Mr. Randall said [that] the quoting of ancient history was no more to the purpose than to tell how our forefathers dug clams at Plymouth; he feared a consolidation of the thirteen states.

(from the minutes of the Massachusetts Ratifying Convention, January 1788)

For a brief period in the late eighteenth century, the United States passed through an awkward and fascinating neoclassical age. Most of the the Founders, like Adams and Jefferson, were exceptionally well-educated in the Greek and Roman classics, and looked to the ancient world for guidance in setting up their own experiment in republican government. Jefferson established Greek and Roman architecture as the primary model for public architecture in the United States; poets extolled the new nation in neoclassical epics that strove to rival Homer; and politicians—particularly Federalist politicians—quoted the classics as precedents for their own positions on contemporary issues. This neoclassical period was short-lived, however, as American politics and culture became increasingly homespun and democratic. Although classically educated Federalists like Dr. Willard carried the day in 1788, it was men like "plain Benjamin Randall" who came to dominate a more democratic American society. But the influence of the classics was undeniably significant for the founders of the American republic.

A few years ago, I taught a course at Carleton called "America and the Classics." One of the difficulties in teaching the course was that most of my students did not have a particularly strong background in the classics, which made it difficult for them to understand the classical references made by the Founders. What, for example, was the Amphictyonic league that Dr. Willard talks about?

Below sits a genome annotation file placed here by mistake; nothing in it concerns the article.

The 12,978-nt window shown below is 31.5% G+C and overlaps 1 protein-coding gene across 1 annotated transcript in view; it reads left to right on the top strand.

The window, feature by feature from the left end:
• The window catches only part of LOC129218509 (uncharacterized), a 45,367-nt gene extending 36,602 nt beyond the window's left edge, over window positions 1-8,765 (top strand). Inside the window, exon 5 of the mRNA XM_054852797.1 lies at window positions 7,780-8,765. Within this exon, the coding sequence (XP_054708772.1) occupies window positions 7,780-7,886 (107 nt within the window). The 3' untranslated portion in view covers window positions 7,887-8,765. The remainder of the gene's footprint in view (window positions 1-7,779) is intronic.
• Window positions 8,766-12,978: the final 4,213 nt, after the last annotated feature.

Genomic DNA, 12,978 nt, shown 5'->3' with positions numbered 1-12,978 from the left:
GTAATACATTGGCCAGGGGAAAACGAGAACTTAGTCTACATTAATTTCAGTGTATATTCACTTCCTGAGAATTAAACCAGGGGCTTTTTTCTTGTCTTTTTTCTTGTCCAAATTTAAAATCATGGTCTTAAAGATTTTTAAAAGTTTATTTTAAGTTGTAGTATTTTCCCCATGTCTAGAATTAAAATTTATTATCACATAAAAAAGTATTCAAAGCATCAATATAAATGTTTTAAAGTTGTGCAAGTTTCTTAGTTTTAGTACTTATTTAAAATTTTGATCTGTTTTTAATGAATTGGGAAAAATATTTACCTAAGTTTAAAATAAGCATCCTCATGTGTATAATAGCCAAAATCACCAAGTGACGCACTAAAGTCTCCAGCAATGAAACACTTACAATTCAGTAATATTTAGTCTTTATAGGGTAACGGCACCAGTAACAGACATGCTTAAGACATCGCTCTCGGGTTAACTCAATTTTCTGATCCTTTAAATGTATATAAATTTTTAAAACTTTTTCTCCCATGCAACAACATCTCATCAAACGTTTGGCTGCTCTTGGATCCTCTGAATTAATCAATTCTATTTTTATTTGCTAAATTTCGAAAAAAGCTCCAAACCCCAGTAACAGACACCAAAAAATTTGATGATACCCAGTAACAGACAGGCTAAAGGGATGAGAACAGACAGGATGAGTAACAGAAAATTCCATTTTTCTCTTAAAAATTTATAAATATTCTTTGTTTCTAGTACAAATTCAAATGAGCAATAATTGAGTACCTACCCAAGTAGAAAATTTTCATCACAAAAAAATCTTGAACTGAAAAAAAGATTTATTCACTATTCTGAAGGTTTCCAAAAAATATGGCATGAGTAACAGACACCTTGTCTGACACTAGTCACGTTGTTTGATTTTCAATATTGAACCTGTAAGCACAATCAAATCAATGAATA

Carl J. Richard's new book, Greeks & Romans Bearing Gifts, does admirably what I tried to do in the first half of that course. In eight lively and thorough chapters, he provides a crash course in Greek and Roman history, and then briefly discusses some of the lessons that the American Founders drew from that history. For a reader with little grounding in the classics, this book provides an admirable introduction, with chapters on ancient Sparta, Athenian democracy, the Persian and Peloponnesian Wars, the rise of Rome, the fall of the Roman republic, and imperial Rome. Each chapter focuses primarily on the ancient background, but concludes with a brief examination of the lessons the Founders drew from that ancient material. Readers who want a more in-depth exploration of the influence of the classics on the Founders can then turn to Richard's The Founders and the Classics: Greece, Rome, and the American Enlightenment (Harvard University Press 1994).